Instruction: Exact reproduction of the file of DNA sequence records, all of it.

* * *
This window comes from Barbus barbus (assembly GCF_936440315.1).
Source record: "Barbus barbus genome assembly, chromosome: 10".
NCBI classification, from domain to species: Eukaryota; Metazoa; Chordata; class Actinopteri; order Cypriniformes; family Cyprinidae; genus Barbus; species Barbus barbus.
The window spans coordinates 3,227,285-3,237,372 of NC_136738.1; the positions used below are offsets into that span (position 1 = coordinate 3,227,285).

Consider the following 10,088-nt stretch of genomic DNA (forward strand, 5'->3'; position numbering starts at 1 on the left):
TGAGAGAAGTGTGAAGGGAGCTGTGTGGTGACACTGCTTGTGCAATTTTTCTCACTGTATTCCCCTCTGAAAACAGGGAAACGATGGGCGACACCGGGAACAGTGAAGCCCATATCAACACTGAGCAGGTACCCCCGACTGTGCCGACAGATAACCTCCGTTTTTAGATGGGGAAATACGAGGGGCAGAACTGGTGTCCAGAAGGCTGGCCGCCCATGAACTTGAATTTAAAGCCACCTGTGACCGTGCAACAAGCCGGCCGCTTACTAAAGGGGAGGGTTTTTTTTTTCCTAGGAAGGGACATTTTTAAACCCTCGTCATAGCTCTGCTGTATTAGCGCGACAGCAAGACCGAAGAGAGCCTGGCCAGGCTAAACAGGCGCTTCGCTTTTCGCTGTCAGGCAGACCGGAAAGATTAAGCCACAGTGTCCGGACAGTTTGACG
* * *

This window comes from Barbus barbus (assembly GCF_936440315.1).
Source record: "Barbus barbus genome assembly, chromosome: 10".
NCBI classification, from domain to species: Eukaryota; Metazoa; Chordata; class Actinopteri; order Cypriniformes; family Cyprinidae; genus Barbus; species Barbus barbus.
The window spans coordinates 3,227,285-3,237,372 of NC_136738.1; the positions used below are offsets into that span (position 1 = coordinate 3,227,285).

Consider the following 10,088-nt stretch of genomic DNA (forward strand, 5'->3'; position numbering starts at 1 on the left):
TGAGAGAAGTGTGAAGGGAGCTGTGTGGTGACACTGCTTGTGCAATTTTTCTCACTGTATTCCCCTCTGAAAACAGGGAAACGATGGGCGACACCGGGAACAGTGAAGCCCATATCAACACTGAGCAGGTACCCCCGACTGTGCCGACAGATAACCTCCGTTTTTAGATGGGGAAATACGAGGGGCAGAACTGGTGTCCAGAAGGCTGGCCGCCCATGAACTTGAATTTAAAGCCACCTGTGACCGTGCAACAAGCCGGCCGCTTACTAAAGGGGAGGGTTTTTTTTTTCCTAGGAAGGGACATTTTTAAACCCTCGTCATAGCTCTGCTGTATTAGCGCGACAGCAAGACCGAAGAGAGCCTGGCCAGGCTAAACAGGCGCTTCGCTTTTCGCTGTCAGGCAGACCGGAAAGATTAAGCCACAGTGTCCGGACAGTTTGACG